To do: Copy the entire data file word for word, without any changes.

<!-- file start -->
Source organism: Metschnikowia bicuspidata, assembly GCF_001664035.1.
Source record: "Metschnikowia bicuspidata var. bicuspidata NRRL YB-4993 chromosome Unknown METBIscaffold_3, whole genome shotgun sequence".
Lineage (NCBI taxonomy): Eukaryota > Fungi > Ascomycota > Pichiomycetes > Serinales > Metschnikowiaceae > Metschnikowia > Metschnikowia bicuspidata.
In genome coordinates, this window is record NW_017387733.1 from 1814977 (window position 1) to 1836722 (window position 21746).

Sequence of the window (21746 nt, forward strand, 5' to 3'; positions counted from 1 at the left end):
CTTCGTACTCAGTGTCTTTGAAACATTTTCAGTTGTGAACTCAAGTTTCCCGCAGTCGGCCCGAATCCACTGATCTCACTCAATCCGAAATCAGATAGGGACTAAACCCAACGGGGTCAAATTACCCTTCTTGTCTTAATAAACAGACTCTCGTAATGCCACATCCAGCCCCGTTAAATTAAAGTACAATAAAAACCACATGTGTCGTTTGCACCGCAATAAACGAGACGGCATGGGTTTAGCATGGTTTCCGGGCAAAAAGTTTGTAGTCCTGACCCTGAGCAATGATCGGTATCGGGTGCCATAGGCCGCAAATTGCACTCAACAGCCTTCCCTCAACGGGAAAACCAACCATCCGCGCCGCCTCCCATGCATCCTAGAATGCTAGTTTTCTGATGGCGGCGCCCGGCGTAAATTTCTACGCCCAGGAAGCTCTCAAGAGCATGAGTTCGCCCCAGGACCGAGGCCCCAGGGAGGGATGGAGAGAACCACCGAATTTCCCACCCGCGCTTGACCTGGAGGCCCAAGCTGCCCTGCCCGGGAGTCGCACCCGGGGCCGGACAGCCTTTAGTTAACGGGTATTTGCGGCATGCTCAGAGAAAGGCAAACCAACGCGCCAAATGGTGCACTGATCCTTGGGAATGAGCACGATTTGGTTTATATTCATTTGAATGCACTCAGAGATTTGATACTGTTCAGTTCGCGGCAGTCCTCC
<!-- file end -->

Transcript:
Source organism: Metschnikowia bicuspidata, assembly GCF_001664035.1.
Source record: "Metschnikowia bicuspidata var. bicuspidata NRRL YB-4993 chromosome Unknown METBIscaffold_3, whole genome shotgun sequence".
Lineage (NCBI taxonomy): Eukaryota > Fungi > Ascomycota > Pichiomycetes > Serinales > Metschnikowiaceae > Metschnikowia > Metschnikowia bicuspidata.
In genome coordinates, this window is record NW_017387733.1 from 1814977 (window position 1) to 1836722 (window position 21746).

Sequence of the window (21746 nt, forward strand, 5' to 3'; positions counted from 1 at the left end):
CTTCGTACTCAGTGTCTTTGAAACATTTTCAGTTGTGAACTCAAGTTTCCCGCAGTCGGCCCGAATCCACTGATCTCACTCAATCCGAAATCAGATAGGGACTAAACCCAACGGGGTCAAATTACCCTTCTTGTCTTAATAAACAGACTCTCGTAATGCCACATCCAGCCCCGTTAAATTAAAGTACAATAAAAACCACATGTGTCGTTTGCACCGCAATAAACGAGACGGCATGGGTTTAGCATGGTTTCCGGGCAAAAAGTTTGTAGTCCTGACCCTGAGCAATGATCGGTATCGGGTGCCATAGGCCGCAAATTGCACTCAACAGCCTTCCCTCAACGGGAAAACCAACCATCCGCGCCGCCTCCCATGCATCCTAGAATGCTAGTTTTCTGATGGCGGCGCCCGGCGTAAATTTCTACGCCCAGGAAGCTCTCAAGAGCATGAGTTCGCCCCAGGACCGAGGCCCCAGGGAGGGATGGAGAGAACCACCGAATTTCCCACCCGCGCTTGACCTGGAGGCCCAAGCTGCCCTGCCCGGGAGTCGCACCCGGGGCCGGACAGCCTTTAGTTAACGGGTATTTGCGGCATGCTCAGAGAAAGGCAAACCAACGCGCCAAATGGTGCACTGATCCTTGGGAATGAGCACGATTTGGTTTATATTCATTTGAATGCACTCAGAGATTTGATACTGTTCAGTTCGCGGCAGTCCTCC